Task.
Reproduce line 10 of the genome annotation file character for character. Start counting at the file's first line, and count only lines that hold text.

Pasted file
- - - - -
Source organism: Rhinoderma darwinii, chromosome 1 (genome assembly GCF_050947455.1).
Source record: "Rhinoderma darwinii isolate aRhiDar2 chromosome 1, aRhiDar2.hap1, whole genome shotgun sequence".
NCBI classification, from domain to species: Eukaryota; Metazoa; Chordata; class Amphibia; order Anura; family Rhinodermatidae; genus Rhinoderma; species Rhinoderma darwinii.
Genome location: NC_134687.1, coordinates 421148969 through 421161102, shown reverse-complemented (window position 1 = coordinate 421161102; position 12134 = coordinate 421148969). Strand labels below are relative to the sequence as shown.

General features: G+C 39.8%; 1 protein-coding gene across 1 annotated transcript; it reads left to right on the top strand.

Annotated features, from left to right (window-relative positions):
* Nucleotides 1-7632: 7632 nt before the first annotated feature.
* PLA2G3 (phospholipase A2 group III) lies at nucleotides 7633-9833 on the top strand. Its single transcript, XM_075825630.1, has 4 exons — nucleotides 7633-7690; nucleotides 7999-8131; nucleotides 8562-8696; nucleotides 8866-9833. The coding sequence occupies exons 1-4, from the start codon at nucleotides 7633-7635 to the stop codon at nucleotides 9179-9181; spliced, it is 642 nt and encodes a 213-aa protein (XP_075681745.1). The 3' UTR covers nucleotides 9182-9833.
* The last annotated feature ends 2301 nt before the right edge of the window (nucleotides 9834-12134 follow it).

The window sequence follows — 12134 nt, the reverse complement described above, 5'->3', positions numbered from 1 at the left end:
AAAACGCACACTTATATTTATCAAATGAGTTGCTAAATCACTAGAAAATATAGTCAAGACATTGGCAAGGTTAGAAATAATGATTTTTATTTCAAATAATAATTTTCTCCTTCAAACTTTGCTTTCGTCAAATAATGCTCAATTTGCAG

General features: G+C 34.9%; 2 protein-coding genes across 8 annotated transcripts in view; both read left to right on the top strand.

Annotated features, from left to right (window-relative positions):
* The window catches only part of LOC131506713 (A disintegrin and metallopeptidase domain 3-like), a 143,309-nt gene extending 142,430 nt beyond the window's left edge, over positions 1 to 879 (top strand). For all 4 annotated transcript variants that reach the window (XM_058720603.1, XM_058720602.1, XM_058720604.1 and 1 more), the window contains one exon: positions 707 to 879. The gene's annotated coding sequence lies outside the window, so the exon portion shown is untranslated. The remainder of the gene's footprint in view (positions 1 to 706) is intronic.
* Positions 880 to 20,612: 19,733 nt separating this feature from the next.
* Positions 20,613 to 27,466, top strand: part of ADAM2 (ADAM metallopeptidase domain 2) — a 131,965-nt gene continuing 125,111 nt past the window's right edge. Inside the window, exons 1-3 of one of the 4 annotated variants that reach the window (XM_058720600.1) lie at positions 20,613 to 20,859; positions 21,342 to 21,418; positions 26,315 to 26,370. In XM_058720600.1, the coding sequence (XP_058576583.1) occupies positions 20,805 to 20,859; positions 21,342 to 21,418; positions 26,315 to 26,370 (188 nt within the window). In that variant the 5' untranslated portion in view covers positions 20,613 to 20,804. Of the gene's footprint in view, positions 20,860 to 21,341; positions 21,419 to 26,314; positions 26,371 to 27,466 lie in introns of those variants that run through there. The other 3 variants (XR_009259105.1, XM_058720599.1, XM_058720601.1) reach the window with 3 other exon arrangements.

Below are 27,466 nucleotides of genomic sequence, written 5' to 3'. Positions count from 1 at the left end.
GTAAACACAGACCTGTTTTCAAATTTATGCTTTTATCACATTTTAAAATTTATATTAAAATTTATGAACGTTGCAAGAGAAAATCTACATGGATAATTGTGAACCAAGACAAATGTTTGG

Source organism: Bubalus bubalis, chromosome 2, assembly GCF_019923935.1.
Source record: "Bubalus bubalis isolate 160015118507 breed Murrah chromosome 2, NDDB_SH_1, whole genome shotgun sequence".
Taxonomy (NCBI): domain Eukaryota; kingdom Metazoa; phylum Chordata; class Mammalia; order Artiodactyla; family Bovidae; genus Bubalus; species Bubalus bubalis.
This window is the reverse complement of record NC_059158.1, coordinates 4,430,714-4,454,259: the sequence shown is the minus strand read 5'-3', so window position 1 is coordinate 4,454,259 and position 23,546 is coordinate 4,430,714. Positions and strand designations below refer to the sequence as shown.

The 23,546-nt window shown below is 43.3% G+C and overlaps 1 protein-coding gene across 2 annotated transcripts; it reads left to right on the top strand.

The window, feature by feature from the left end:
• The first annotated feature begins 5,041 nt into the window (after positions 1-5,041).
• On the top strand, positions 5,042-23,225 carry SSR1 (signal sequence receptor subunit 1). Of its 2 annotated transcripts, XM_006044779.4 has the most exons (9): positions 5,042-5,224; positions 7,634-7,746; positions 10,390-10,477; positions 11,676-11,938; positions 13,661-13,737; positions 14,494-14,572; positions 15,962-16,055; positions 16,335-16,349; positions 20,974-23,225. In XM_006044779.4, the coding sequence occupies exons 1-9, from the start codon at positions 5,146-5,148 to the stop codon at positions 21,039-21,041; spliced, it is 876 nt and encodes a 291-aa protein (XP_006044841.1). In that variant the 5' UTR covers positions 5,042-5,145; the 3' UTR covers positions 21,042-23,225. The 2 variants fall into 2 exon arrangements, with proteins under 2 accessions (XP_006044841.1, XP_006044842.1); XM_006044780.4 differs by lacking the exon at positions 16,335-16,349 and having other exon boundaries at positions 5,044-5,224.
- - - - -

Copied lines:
The window sequence follows — 12134 nt, the reverse complement described above, 5'->3', positions numbered from 1 at the left end: